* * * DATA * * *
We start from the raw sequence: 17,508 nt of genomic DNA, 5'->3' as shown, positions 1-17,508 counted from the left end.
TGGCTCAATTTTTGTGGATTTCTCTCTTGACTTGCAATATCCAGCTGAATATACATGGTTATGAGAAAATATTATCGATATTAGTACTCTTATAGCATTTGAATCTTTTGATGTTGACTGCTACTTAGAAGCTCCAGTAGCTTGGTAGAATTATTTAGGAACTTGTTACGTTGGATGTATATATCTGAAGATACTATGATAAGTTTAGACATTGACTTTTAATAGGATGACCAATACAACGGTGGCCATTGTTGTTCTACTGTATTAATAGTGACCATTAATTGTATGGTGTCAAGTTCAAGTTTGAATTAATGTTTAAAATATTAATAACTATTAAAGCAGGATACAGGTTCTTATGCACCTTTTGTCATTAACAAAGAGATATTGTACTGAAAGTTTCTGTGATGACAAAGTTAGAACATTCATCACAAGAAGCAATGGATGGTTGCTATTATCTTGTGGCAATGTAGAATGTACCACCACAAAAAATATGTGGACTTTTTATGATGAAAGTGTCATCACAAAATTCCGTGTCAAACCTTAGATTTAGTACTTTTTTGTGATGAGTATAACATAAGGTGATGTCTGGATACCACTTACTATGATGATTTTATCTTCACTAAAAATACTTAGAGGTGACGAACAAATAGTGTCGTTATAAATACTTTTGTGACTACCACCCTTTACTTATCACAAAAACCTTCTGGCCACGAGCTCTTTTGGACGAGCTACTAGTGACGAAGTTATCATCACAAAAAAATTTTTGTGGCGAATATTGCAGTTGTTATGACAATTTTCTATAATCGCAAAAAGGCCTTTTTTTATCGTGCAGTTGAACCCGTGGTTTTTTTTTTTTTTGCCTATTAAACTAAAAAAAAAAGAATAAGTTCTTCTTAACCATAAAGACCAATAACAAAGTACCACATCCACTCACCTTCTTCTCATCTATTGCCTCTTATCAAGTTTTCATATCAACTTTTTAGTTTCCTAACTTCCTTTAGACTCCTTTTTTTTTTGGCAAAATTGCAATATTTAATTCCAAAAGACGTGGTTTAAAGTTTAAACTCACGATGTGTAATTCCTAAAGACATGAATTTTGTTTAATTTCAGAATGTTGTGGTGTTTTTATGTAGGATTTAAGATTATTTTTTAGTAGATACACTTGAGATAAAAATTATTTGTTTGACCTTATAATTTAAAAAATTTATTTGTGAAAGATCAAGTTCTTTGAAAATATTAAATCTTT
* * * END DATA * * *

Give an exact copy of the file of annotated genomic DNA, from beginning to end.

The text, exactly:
We start from the raw sequence: 17,508 nt of genomic DNA, 5'->3' as shown, positions 1-17,508 counted from the left end.
TGGCTCAATTTTTGTGGATTTCTCTCTTGACTTGCAATATCCAGCTGAATATACATGGTTATGAGAAAATATTATCGATATTAGTACTCTTATAGCATTTGAATCTTTTGATGTTGACTGCTACTTAGAAGCTCCAGTAGCTTGGTAGAATTATTTAGGAACTTGTTACGTTGGATGTATATATCTGAAGATACTATGATAAGTTTAGACATTGACTTTTAATAGGATGACCAATACAACGGTGGCCATTGTTGTTCTACTGTATTAATAGTGACCATTAATTGTATGGTGTCAAGTTCAAGTTTGAATTAATGTTTAAAATATTAATAACTATTAAAGCAGGATACAGGTTCTTATGCACCTTTTGTCATTAACAAAGAGATATTGTACTGAAAGTTTCTGTGATGACAAAGTTAGAACATTCATCACAAGAAGCAATGGATGGTTGCTATTATCTTGTGGCAATGTAGAATGTACCACCACAAAAAATATGTGGACTTTTTATGATGAAAGTGTCATCACAAAATTCCGTGTCAAACCTTAGATTTAGTACTTTTTTGTGATGAGTATAACATAAGGTGATGTCTGGATACCACTTACTATGATGATTTTATCTTCACTAAAAATACTTAGAGGTGACGAACAAATAGTGTCGTTATAAATACTTTTGTGACTACCACCCTTTACTTATCACAAAAACCTTCTGGCCACGAGCTCTTTTGGACGAGCTACTAGTGACGAAGTTATCATCACAAAAAAATTTTTGTGGCGAATATTGCAGTTGTTATGACAATTTTCTATAATCGCAAAAAGGCCTTTTTTTATCGTGCAGTTGAACCCGTGGTTTTTTTTTTTTTTGCCTATTAAACTAAAAAAAAAAGAATAAGTTCTTCTTAACCATAAAGACCAATAACAAAGTACCACATCCACTCACCTTCTTCTCATCTATTGCCTCTTATCAAGTTTTCATATCAACTTTTTAGTTTCCTAACTTCCTTTAGACTCCTTTTTTTTTTGGCAAAATTGCAATATTTAATTCCAAAAGACGTGGTTTAAAGTTTAAACTCACGATGTGTAATTCCTAAAGACATGAATTTTGTTTAATTTCAGAATGTTGTGGTGTTTTTATGTAGGATTTAAGATTATTTTTTAGTAGATACACTTGAGATAAAAATTATTTGTTTGACCTTATAATTTAAAAAATTTATTTGTGAAAGATCAAGTTCTTTGAAAATATTAAATCTTT